FDA seizes marketing documents from e-cig maker Juul

The agency is trying to crack down on underage vaping.

In its latest move against e-cigarettes, the US Food and Drug Administration has seized "thousands of pages of documents" from e-cig maker Juul. In a statement to CNBC, the FDA said the action was taken in order to obtain "further documentation related to Juul's sales and marketing practices, among other things." The documents were seized last week during a surprise inspection of the company's San Francisco headquarters.

Last month, the FDA gave e-cig makers like Juul, Vuse and blu had 60 days to prove that they had legitimate plans to curtail underage use of their products, and in April, it asked Juul for product marketing materials as well as research on e-cig appeal among young people. While the agency has admitted that the devices might be an effective means of helping adults to stop smoking traditional cigarettes, it has ramped up its efforts to address underage use of the products. "It's now clear to me, that in closing the on-ramp to kids, we're going to have to narrow the off-ramp for adults who want to migrate off combustible tobacco and onto e-cigs," FDA Commissioner Scott Gottlieb said in a statement at the time.

Among the FDA's efforts to stop kids from using e-cigarettes is an aggressive ad campaign called The Real Cost, which aims to scare children away from vaping. Some have questioned if the measures the FDA is taking to prevent underage use have gone overboard.

We don't have a lot of research yet on e-cigarettes and their health effects, but in general e-cigs tend to have far fewer toxic chemicals than cigarettes, and there's some evidence that users have lower levels of those chemicals in their bodies than cigarette smokers do. On the other hand, some studies are finding that e-cigs may have impacts on the cardiovascular system that are similar to those of traditional cigarettes, putting users at risk of developing heart-related issues in the long term.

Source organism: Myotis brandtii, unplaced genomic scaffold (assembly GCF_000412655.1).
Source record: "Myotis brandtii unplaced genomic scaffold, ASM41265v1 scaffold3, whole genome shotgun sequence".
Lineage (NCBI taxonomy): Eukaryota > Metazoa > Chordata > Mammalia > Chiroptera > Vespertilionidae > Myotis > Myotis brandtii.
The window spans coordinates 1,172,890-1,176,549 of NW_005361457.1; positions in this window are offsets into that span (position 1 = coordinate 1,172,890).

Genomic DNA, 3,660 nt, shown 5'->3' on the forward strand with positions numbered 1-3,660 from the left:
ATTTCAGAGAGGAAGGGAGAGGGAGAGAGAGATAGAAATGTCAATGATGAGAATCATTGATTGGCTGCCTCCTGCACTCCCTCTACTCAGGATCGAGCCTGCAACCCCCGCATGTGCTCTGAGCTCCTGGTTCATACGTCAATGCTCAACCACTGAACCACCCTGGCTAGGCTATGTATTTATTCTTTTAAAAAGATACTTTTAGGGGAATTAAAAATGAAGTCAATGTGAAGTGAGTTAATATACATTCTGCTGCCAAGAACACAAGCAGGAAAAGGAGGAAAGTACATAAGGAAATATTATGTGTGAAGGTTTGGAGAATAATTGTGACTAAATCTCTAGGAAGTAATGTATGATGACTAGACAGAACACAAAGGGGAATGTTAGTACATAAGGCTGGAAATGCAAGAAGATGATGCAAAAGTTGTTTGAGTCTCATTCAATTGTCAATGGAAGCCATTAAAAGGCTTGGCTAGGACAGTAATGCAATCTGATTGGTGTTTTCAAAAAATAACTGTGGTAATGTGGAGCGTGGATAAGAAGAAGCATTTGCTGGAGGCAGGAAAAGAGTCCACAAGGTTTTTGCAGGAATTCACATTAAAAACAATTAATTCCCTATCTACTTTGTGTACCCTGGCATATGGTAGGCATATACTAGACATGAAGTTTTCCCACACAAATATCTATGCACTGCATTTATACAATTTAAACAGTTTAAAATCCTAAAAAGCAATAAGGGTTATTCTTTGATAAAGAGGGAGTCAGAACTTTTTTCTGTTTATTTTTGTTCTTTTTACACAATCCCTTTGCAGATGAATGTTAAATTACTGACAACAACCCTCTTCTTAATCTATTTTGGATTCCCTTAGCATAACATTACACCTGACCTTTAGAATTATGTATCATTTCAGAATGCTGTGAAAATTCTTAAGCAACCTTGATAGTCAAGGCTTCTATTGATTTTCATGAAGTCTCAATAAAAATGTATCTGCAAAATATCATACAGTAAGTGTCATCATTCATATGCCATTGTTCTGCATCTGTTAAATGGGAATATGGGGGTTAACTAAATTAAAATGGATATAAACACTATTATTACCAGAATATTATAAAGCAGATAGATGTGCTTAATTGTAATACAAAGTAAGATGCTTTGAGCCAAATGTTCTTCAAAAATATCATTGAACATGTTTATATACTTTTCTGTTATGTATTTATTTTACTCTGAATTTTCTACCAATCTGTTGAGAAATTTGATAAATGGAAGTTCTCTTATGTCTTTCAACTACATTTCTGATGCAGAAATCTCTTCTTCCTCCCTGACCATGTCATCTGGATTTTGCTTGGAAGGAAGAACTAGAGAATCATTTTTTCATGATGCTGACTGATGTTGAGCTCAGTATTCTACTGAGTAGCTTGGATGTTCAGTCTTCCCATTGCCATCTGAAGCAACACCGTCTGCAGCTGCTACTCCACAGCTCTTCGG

The FDA loosened regulations on vaping products last year, but it may introduce new rules if e-cig makers can't convince the agency that they're doing their best to stop underage use. The Centers for Disease Control and Prevention is expected to release data this year that will show a sharp increase in high school-aged use of e-cigs and Gottlieb has called that rise "disturbing and startling." However, until that data is available, we won't know if it's documenting regular use or also taking occasional or even single use into account. Further, until more long-term data is collected, we won't know if this is a blip driven by novelty or it is in fact the "epidemic" that the FDA has described.

Earlier this year, Juul announced that it had committed $30 million for its fight to stem underage use and was considering features like age verification and geofencing to dissuade kids from using its products.

Update 10/2/18 1:45PM ET: A spokesperson for Juul sent Engadget the following statement from CEO Kevin Burns:

"We are committed to preventing underage use, and we want to engage with FDA, lawmakers, public health advocates and others to keep Juul out of the hands of young people. The meetings last week with FDA gave us the opportunity to provide information about our business from our marketing practices to our industry-leading online age-verification protocols to our youth prevention efforts. It was a constructive and transparent dialogue. We've now released over 50,000 pages of documents to the FDA since April that support our public statements. We look forward to presenting our plan to address youth access in the 60-day time frame as outlined by FDA. We want to be part of the solution in preventing underage use, and we believe it will take industry and regulators working together to restrict youth access."